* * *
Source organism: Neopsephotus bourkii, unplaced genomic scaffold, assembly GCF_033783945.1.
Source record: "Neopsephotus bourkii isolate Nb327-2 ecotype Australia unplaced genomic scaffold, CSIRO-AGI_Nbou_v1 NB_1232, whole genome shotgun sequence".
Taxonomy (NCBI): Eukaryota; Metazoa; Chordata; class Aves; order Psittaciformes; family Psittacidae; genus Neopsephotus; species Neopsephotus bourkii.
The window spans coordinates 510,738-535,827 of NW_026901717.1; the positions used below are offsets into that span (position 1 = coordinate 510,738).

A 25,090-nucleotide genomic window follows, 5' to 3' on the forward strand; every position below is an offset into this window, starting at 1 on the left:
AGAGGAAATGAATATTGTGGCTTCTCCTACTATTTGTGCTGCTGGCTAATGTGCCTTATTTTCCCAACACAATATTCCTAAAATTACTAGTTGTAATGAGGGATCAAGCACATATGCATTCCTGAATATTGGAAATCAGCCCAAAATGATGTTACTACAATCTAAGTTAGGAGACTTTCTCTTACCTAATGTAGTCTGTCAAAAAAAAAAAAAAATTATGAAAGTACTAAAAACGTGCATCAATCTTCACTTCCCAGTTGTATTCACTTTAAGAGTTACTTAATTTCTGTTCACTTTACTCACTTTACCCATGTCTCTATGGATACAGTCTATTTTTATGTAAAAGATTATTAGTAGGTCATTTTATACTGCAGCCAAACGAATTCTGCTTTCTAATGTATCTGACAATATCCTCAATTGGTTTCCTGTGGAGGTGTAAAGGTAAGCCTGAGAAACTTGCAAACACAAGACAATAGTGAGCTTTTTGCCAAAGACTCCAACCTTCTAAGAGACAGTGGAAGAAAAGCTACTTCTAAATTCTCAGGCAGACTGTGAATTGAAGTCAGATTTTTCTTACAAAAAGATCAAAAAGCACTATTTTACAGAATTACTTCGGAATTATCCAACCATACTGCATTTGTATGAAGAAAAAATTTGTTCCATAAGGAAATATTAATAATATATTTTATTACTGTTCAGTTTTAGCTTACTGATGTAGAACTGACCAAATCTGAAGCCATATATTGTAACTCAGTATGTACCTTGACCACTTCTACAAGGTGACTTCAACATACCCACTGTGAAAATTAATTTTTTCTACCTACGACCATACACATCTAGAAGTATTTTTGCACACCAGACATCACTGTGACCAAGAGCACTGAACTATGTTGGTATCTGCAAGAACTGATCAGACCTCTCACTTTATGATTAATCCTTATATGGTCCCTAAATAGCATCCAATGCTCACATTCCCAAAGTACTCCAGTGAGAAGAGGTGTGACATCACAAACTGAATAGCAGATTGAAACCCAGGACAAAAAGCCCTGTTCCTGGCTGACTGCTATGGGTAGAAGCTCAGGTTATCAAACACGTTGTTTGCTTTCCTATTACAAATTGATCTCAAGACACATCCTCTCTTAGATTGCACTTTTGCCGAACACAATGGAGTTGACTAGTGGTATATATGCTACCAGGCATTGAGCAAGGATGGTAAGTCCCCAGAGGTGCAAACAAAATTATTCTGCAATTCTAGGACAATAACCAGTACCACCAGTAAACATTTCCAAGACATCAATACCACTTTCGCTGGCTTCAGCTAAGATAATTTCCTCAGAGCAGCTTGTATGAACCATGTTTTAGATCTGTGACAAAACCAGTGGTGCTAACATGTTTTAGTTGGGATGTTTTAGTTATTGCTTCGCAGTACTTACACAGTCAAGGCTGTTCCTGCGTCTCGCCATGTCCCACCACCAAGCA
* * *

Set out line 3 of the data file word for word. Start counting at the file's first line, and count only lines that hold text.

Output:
Taxonomy (NCBI): Eukaryota; Metazoa; Chordata; class Aves; order Psittaciformes; family Psittacidae; genus Neopsephotus; species Neopsephotus bourkii.